Flaw in GPS Tracker Apps allowed hacker to Monitor Vehicles and Even Kill their Engines

security Governance trends

A hacker was able to compromise accounts belonging to two GPS tracker apps and monitor their locations and even turn off the engines.

Hacker named L&M, told Motherboard that he was able to hack in thousands of accounts belonging to users of GPS tracker apps iTrack and ProTrack.

The apps were used by companies to locate and manage vehicles through GPS tracking devices.

Hacker said that by reverse engineering he found that all the customers were given 12345 as the default password when they sign up and he brute forced million of usernames via apps API.

He created a script to login using these usernames and default password and was able to hack into thousands of accounts and steal data from them.

Hacker was able to extract data such as name and model of the GPS tracking devices they use, unique ID numbers (IMEI number), usernames, real names of users, phone numbers, email address and physical address.

Hacker also said he discovered a stop engine feature in some vehicle which allows to turn off the engine while the vehicle is in motion.

“I can absolutely make a big traffic problem all over the world, I have fully [sic] control hundreds of thousands of vehicles, and by one touch, I can stop these vehicles engines.”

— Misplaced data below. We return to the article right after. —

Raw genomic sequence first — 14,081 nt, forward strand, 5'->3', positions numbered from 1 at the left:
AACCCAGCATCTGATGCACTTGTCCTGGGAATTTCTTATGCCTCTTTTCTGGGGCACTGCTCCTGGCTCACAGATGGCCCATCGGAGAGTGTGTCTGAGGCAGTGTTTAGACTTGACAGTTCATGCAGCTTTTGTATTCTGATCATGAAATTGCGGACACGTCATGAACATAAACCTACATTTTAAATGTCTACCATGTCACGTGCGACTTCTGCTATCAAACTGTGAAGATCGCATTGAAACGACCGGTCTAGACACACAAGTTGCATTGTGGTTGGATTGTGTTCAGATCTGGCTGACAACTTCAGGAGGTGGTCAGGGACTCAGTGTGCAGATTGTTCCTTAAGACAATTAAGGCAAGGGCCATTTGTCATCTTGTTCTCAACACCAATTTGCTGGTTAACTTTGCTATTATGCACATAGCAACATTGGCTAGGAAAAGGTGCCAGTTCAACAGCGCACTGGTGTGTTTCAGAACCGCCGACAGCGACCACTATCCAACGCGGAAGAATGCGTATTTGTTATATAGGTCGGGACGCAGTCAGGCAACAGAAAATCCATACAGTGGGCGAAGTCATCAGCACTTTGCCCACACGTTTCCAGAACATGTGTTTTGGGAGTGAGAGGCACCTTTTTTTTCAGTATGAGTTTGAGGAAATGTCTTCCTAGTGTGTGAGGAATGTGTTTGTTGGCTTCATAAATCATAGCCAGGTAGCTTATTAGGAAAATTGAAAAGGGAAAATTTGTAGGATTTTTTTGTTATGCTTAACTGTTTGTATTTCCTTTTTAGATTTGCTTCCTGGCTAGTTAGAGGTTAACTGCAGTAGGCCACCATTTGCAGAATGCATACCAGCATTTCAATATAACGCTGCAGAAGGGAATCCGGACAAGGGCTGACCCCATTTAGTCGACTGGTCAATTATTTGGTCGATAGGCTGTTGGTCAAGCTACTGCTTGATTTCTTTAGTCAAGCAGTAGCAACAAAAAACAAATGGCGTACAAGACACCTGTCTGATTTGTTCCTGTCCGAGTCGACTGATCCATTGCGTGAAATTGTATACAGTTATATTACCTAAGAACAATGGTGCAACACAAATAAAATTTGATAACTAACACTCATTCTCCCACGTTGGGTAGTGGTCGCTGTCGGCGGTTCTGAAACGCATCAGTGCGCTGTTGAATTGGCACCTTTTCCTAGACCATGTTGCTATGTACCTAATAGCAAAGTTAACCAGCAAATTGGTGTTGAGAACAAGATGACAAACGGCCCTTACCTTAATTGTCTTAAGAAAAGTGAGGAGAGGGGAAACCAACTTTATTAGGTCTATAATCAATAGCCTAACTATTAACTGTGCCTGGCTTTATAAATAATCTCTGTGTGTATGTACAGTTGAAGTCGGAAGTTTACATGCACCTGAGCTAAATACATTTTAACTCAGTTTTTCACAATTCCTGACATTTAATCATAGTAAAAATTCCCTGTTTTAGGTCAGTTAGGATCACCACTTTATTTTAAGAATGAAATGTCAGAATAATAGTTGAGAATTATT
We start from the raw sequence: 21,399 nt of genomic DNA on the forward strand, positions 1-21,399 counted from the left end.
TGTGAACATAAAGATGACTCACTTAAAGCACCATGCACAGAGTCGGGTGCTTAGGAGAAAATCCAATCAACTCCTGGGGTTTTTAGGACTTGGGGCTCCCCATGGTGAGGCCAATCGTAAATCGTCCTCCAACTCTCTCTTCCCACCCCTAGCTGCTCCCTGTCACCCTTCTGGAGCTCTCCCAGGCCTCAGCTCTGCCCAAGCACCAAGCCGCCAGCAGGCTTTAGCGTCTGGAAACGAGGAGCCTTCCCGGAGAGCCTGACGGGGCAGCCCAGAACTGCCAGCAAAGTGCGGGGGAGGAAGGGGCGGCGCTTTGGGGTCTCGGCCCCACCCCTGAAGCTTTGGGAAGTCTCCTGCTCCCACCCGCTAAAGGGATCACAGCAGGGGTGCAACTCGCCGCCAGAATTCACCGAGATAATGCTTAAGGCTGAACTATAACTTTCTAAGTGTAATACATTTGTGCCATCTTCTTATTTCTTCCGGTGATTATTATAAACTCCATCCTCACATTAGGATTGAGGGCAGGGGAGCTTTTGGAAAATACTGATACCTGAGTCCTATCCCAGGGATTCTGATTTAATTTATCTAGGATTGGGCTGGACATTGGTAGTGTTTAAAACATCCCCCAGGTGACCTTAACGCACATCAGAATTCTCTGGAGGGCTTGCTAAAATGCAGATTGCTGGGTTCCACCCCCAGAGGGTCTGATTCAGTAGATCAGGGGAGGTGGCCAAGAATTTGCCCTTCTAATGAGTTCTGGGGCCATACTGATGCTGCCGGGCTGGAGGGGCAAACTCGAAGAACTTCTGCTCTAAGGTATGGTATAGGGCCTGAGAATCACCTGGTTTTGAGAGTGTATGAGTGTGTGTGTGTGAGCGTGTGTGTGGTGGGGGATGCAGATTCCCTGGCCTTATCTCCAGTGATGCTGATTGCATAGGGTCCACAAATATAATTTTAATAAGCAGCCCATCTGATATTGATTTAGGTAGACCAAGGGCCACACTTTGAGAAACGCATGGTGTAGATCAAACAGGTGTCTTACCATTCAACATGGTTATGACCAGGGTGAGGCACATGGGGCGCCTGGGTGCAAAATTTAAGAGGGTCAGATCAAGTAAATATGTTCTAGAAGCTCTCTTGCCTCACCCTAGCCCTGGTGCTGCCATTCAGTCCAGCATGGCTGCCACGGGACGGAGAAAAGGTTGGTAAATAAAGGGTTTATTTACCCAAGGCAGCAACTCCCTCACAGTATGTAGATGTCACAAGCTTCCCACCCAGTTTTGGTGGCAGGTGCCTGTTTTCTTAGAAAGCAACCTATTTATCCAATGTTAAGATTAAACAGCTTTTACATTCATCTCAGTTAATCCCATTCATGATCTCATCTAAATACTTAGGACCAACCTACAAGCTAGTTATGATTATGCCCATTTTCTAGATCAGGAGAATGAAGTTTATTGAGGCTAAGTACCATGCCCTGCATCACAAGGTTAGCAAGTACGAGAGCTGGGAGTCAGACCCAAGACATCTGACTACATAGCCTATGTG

Motherboard confirmed it with the makers of one of the hardware GPS tracking devices used by ProTrack and iTrack. Some customers can turn off their engines remotely using the apps if vehicles are going under 20 km/h.

GPS Tracker Apps

L&M said that he was able to compromise more than 7,000 accounts in iTrack and more than 20,000 accounts in ProTrack, track vehicles situated in countries such as South Africa, Morocco, India, and the Philippines.

L&M has notified both ProTrack and iTrack about the issue. The company has responded by asking the customers to change their default passwords.

The Motherboard was able to confirm the authenticity of the data sample given by L&M by speaking to four users included in the data sample provided by L&M

“My target was the company, not the customers. Customers are at risk because of the company. They need to make money, and don’t want to secure their customers,” said L&M to Motherboard in an online chat.

For the latest cyber threats and the latest hacking news please follow us on FacebookLinkedin and Twitter.

You may be interested in reading:Researchers Discovered New Victim of Powerful Triton Malware
Comments

Please rate this content